Personally, I think that even some of the major players involved are talking rubbish - Skype's MD was quoted in the newspaper over the weekend highlighting the ability to deliver film trailers as a rationale for the merger. You what ? I own part of a company that does precisely that and, believe me, it's not going to justify a $8.5bn price tag. It's worrying that such hair brained ideas are coming from the company.
Then industry analysts have been commenting about how Skype can be a video platform. Just one work, people - Joost. As I've said for nearly twenty years now, P2P streaming doesn't scale.
However, there are some merits in the merger - Skype understands online billing, social and apps better than Microsoft does, provided they're given the leeway to leverage their knowledge (Microsoft can be a big black hole for acquisitions).
The real problem here is that the Online division of Microsoft (Bing, MSN, etc..) is a slave to the profitable products side of the company, and the gaming division also complicates things.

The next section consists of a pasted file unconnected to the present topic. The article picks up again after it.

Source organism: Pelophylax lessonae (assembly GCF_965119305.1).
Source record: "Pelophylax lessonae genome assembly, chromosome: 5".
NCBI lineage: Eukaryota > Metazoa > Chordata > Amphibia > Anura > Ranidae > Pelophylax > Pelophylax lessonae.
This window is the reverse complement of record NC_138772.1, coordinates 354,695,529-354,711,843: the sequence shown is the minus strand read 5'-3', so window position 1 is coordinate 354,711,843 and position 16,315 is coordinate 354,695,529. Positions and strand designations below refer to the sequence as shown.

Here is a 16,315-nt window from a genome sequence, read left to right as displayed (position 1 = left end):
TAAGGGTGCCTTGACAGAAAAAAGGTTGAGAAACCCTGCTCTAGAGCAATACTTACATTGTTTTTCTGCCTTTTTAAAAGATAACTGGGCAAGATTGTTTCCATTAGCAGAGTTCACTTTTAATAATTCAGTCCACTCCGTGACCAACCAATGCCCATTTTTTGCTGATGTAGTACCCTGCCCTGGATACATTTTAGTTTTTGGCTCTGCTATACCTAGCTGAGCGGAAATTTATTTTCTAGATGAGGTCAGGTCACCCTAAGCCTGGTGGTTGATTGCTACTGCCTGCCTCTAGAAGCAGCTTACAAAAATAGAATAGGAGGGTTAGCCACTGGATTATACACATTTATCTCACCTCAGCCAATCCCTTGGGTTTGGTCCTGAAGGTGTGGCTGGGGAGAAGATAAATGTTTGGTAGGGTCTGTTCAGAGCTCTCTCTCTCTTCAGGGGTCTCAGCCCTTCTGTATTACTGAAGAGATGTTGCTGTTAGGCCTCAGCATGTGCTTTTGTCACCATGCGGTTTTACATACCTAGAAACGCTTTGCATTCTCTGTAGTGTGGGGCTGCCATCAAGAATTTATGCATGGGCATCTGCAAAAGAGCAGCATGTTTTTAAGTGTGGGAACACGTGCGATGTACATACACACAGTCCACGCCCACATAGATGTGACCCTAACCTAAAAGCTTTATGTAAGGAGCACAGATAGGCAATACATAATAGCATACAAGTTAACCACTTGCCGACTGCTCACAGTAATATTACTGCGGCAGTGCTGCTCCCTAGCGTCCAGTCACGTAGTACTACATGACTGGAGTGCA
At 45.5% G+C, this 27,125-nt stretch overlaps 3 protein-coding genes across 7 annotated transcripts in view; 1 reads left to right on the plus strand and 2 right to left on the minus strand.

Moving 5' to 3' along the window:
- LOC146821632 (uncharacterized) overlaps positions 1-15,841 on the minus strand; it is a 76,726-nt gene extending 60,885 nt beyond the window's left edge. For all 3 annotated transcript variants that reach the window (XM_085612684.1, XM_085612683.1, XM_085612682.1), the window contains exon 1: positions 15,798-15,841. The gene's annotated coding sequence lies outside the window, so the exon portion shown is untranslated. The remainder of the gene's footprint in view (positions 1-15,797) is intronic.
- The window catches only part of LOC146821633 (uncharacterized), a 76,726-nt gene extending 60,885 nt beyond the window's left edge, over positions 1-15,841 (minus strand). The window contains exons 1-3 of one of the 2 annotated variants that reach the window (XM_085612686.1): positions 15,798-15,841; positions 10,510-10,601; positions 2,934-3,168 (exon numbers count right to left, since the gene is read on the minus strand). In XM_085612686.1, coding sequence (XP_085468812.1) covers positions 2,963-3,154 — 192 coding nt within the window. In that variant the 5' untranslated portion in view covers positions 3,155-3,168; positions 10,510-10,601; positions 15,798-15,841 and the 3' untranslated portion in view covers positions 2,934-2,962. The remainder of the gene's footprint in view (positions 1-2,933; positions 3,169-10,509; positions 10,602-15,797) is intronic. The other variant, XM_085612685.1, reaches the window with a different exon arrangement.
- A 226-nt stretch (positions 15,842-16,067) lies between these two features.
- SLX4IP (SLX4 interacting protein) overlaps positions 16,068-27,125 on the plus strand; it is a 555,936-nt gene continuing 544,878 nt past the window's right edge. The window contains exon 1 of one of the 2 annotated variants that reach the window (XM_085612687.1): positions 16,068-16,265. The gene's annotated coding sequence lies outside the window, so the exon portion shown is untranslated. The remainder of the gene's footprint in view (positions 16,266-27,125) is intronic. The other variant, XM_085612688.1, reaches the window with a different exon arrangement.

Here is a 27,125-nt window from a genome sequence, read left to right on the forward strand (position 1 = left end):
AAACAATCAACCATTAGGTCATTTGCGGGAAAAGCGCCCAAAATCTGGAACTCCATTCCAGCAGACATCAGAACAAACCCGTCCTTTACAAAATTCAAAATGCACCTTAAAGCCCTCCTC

I have long been of the belief that Microsoft should have been broken up to return value to shareholders, but the online division has never been successful enough for this to be possible.
The company has restructured a couple of times under Ballmer but 'division' seems to remain the operative word.
So, is this a new dawn ?
It has to be - Ballmer has done a good job of looking after the family silver (OS and Office), and making other bits marginally profitable, but he's no Steve Jobs, and despite the phenomenal margins in the business his tenure was looking stagnant.
But don't believe that it's going to change the online video way in any significant shape or form beyond better video conferencing.